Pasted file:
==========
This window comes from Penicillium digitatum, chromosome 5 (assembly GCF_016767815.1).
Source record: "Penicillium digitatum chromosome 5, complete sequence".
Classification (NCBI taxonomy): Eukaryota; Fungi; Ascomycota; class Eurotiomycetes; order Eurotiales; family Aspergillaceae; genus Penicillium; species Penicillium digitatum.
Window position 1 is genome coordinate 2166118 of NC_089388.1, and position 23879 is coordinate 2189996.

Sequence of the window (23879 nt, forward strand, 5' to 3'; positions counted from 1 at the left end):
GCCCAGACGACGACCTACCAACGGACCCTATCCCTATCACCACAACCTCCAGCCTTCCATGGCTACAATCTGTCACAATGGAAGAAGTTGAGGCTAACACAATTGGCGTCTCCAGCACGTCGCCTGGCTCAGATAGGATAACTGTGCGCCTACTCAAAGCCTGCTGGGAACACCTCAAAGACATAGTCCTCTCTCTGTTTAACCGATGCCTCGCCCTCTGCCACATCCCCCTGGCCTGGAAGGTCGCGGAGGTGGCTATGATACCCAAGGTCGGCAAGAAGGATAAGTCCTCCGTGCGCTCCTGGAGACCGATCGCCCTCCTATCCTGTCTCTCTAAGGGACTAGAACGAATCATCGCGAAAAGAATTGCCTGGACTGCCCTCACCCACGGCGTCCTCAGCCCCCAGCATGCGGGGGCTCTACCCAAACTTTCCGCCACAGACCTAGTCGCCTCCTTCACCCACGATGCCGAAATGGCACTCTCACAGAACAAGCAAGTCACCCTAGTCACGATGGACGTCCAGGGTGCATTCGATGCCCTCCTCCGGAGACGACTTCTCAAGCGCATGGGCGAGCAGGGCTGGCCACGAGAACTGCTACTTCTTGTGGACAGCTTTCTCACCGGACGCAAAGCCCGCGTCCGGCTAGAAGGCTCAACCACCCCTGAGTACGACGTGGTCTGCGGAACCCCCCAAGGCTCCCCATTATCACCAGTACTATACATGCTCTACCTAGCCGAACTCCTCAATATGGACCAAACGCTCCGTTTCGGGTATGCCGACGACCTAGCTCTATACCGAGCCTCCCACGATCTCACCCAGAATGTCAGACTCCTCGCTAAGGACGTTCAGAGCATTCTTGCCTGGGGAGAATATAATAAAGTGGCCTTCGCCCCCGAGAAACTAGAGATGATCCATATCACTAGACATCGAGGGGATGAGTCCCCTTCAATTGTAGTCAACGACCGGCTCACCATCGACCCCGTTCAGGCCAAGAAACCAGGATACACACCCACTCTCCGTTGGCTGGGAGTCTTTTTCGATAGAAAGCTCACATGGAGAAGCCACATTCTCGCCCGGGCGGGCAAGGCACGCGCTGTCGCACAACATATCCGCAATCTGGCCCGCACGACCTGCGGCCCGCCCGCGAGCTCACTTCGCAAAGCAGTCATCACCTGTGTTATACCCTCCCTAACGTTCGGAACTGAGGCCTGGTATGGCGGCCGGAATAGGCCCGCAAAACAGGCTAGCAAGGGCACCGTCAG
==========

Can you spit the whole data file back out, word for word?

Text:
This window comes from Penicillium digitatum, chromosome 5 (assembly GCF_016767815.1).
Source record: "Penicillium digitatum chromosome 5, complete sequence".
Classification (NCBI taxonomy): Eukaryota; Fungi; Ascomycota; class Eurotiomycetes; order Eurotiales; family Aspergillaceae; genus Penicillium; species Penicillium digitatum.
Window position 1 is genome coordinate 2166118 of NC_089388.1, and position 23879 is coordinate 2189996.

Sequence of the window (23879 nt, forward strand, 5' to 3'; positions counted from 1 at the left end):
GCCCAGACGACGACCTACCAACGGACCCTATCCCTATCACCACAACCTCCAGCCTTCCATGGCTACAATCTGTCACAATGGAAGAAGTTGAGGCTAACACAATTGGCGTCTCCAGCACGTCGCCTGGCTCAGATAGGATAACTGTGCGCCTACTCAAAGCCTGCTGGGAACACCTCAAAGACATAGTCCTCTCTCTGTTTAACCGATGCCTCGCCCTCTGCCACATCCCCCTGGCCTGGAAGGTCGCGGAGGTGGCTATGATACCCAAGGTCGGCAAGAAGGATAAGTCCTCCGTGCGCTCCTGGAGACCGATCGCCCTCCTATCCTGTCTCTCTAAGGGACTAGAACGAATCATCGCGAAAAGAATTGCCTGGACTGCCCTCACCCACGGCGTCCTCAGCCCCCAGCATGCGGGGGCTCTACCCAAACTTTCCGCCACAGACCTAGTCGCCTCCTTCACCCACGATGCCGAAATGGCACTCTCACAGAACAAGCAAGTCACCCTAGTCACGATGGACGTCCAGGGTGCATTCGATGCCCTCCTCCGGAGACGACTTCTCAAGCGCATGGGCGAGCAGGGCTGGCCACGAGAACTGCTACTTCTTGTGGACAGCTTTCTCACCGGACGCAAAGCCCGCGTCCGGCTAGAAGGCTCAACCACCCCTGAGTACGACGTGGTCTGCGGAACCCCCCAAGGCTCCCCATTATCACCAGTACTATACATGCTCTACCTAGCCGAACTCCTCAATATGGACCAAACGCTCCGTTTCGGGTATGCCGACGACCTAGCTCTATACCGAGCCTCCCACGATCTCACCCAGAATGTCAGACTCCTCGCTAAGGACGTTCAGAGCATTCTTGCCTGGGGAGAATATAATAAAGTGGCCTTCGCCCCCGAGAAACTAGAGATGATCCATATCACTAGACATCGAGGGGATGAGTCCCCTTCAATTGTAGTCAACGACCGGCTCACCATCGACCCCGTTCAGGCCAAGAAACCAGGATACACACCCACTCTCCGTTGGCTGGGAGTCTTTTTCGATAGAAAGCTCACATGGAGAAGCCACATTCTCGCCCGGGCGGGCAAGGCACGCGCTGTCGCACAACATATCCGCAATCTGGCCCGCACGACCTGCGGCCCGCCCGCGAGCTCACTTCGCAAAGCAGTCATCACCTGTGTTATACCCTCCCTAACGTTCGGAACTGAGGCCTGGTATGGCGGCCGGAATAGGCCCGCAAAACAGGCTAGCAAGGGCACCGTCAG